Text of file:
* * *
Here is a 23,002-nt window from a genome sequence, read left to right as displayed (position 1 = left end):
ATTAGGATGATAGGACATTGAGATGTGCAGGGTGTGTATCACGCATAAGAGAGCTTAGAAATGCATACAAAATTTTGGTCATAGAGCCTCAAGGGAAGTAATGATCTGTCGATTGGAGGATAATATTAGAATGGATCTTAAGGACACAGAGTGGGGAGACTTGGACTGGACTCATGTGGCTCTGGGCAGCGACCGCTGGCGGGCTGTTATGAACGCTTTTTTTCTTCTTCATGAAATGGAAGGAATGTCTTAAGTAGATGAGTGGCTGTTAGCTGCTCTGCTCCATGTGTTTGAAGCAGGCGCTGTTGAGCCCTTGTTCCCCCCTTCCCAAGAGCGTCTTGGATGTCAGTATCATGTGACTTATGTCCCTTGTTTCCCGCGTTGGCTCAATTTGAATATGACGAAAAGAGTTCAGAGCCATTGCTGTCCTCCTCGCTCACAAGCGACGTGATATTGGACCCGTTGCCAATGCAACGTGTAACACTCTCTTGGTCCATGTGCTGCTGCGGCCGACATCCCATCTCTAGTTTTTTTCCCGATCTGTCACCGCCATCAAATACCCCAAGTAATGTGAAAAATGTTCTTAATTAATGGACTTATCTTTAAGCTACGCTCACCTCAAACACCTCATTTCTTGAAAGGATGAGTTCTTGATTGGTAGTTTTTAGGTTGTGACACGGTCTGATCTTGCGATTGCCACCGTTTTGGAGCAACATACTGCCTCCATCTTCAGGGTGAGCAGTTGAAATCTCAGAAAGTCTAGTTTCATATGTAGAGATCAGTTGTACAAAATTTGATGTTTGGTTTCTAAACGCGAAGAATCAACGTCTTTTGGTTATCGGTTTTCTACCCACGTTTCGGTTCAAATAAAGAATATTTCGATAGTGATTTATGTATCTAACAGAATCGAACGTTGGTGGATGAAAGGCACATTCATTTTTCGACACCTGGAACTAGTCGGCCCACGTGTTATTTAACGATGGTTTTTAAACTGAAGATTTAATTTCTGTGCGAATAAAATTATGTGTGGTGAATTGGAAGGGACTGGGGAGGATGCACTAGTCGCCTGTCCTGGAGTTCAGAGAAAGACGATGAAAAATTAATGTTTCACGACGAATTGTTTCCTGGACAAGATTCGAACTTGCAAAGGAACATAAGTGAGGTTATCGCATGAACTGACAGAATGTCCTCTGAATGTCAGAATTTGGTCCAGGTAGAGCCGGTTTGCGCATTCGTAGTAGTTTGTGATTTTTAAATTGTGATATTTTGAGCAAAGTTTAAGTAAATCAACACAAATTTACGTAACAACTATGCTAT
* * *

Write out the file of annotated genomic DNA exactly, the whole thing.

Here is a 23,002-nt window from a genome sequence, read left to right as displayed (position 1 = left end):
ATTAGGATGATAGGACATTGAGATGTGCAGGGTGTGTATCACGCATAAGAGAGCTTAGAAATGCATACAAAATTTTGGTCATAGAGCCTCAAGGGAAGTAATGATCTGTCGATTGGAGGATAATATTAGAATGGATCTTAAGGACACAGAGTGGGGAGACTTGGACTGGACTCATGTGGCTCTGGGCAGCGACCGCTGGCGGGCTGTTATGAACGCTTTTTTTCTTCTTCATGAAATGGAAGGAATGTCTTAAGTAGATGAGTGGCTGTTAGCTGCTCTGCTCCATGTGTTTGAAGCAGGCGCTGTTGAGCCCTTGTTCCCCCCTTCCCAAGAGCGTCTTGGATGTCAGTATCATGTGACTTATGTCCCTTGTTTCCCGCGTTGGCTCAATTTGAATATGACGAAAAGAGTTCAGAGCCATTGCTGTCCTCCTCGCTCACAAGCGACGTGATATTGGACCCGTTGCCAATGCAACGTGTAACACTCTCTTGGTCCATGTGCTGCTGCGGCCGACATCCCATCTCTAGTTTTTTTCCCGATCTGTCACCGCCATCAAATACCCCAAGTAATGTGAAAAATGTTCTTAATTAATGGACTTATCTTTAAGCTACGCTCACCTCAAACACCTCATTTCTTGAAAGGATGAGTTCTTGATTGGTAGTTTTTAGGTTGTGACACGGTCTGATCTTGCGATTGCCACCGTTTTGGAGCAACATACTGCCTCCATCTTCAGGGTGAGCAGTTGAAATCTCAGAAAGTCTAGTTTCATATGTAGAGATCAGTTGTACAAAATTTGATGTTTGGTTTCTAAACGCGAAGAATCAACGTCTTTTGGTTATCGGTTTTCTACCCACGTTTCGGTTCAAATAAAGAATATTTCGATAGTGATTTATGTATCTAACAGAATCGAACGTTGGTGGATGAAAGGCACATTCATTTTTCGACACCTGGAACTAGTCGGCCCACGTGTTATTTAACGATGGTTTTTAAACTGAAGATTTAATTTCTGTGCGAATAAAATTATGTGTGGTGAATTGGAAGGGACTGGGGAGGATGCACTAGTCGCCTGTCCTGGAGTTCAGAGAAAGACGATGAAAAATTAATGTTTCACGACGAATTGTTTCCTGGACAAGATTCGAACTTGCAAAGGAACATAAGTGAGGTTATCGCATGAACTGACAGAATGTCCTCTGAATGTCAGAATTTGGTCCAGGTAGAGCCGGTTTGCGCATTCGTAGTAGTTTGTGATTTTTAAATTGTGATATTTTGAGCAAAGTTTAAGTAAATCAACACAAATTTACGTAACAACTATGCTAT